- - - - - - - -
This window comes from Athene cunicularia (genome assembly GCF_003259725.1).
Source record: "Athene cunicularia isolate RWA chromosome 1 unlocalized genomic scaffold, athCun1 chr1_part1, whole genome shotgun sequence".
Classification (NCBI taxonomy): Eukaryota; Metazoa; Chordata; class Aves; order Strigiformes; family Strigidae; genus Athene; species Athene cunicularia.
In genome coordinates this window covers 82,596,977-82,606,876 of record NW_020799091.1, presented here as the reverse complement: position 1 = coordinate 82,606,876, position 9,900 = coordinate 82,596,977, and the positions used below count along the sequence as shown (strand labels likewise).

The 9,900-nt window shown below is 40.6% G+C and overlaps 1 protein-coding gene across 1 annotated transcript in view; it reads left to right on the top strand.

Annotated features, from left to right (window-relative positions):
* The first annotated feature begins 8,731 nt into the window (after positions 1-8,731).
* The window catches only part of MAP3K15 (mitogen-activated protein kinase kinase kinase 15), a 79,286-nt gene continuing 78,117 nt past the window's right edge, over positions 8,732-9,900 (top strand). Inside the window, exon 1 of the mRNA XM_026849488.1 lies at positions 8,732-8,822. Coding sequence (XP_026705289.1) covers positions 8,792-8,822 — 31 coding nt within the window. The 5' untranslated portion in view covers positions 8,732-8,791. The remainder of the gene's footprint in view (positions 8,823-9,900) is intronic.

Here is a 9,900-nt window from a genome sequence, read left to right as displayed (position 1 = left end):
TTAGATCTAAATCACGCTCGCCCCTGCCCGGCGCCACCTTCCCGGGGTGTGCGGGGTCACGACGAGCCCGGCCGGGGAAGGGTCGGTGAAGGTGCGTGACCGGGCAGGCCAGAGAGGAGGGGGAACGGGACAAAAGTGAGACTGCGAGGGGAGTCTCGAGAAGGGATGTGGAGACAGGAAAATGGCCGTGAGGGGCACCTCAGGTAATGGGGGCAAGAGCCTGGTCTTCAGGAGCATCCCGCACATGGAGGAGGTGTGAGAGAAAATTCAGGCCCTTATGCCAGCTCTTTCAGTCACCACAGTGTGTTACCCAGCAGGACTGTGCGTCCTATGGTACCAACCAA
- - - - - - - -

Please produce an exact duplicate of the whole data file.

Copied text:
This window comes from Athene cunicularia (genome assembly GCF_003259725.1).
Source record: "Athene cunicularia isolate RWA chromosome 1 unlocalized genomic scaffold, athCun1 chr1_part1, whole genome shotgun sequence".
Classification (NCBI taxonomy): Eukaryota; Metazoa; Chordata; class Aves; order Strigiformes; family Strigidae; genus Athene; species Athene cunicularia.
In genome coordinates this window covers 82,596,977-82,606,876 of record NW_020799091.1, presented here as the reverse complement: position 1 = coordinate 82,606,876, position 9,900 = coordinate 82,596,977, and the positions used below count along the sequence as shown (strand labels likewise).

The 9,900-nt window shown below is 40.6% G+C and overlaps 1 protein-coding gene across 1 annotated transcript in view; it reads left to right on the top strand.

Annotated features, from left to right (window-relative positions):
* The first annotated feature begins 8,731 nt into the window (after positions 1-8,731).
* The window catches only part of MAP3K15 (mitogen-activated protein kinase kinase kinase 15), a 79,286-nt gene continuing 78,117 nt past the window's right edge, over positions 8,732-9,900 (top strand). Inside the window, exon 1 of the mRNA XM_026849488.1 lies at positions 8,732-8,822. Coding sequence (XP_026705289.1) covers positions 8,792-8,822 — 31 coding nt within the window. The 5' untranslated portion in view covers positions 8,732-8,791. The remainder of the gene's footprint in view (positions 8,823-9,900) is intronic.

Here is a 9,900-nt window from a genome sequence, read left to right as displayed (position 1 = left end):
TTAGATCTAAATCACGCTCGCCCCTGCCCGGCGCCACCTTCCCGGGGTGTGCGGGGTCACGACGAGCCCGGCCGGGGAAGGGTCGGTGAAGGTGCGTGACCGGGCAGGCCAGAGAGGAGGGGGAACGGGACAAAAGTGAGACTGCGAGGGGAGTCTCGAGAAGGGATGTGGAGACAGGAAAATGGCCGTGAGGGGCACCTCAGGTAATGGGGGCAAGAGCCTGGTCTTCAGGAGCATCCCGCACATGGAGGAGGTGTGAGAGAAAATTCAGGCCCTTATGCCAGCTCTTTCAGTCACCACAGTGTGTTACCCAGCAGGACTGTGCGTCCTATGGTACCAACCAA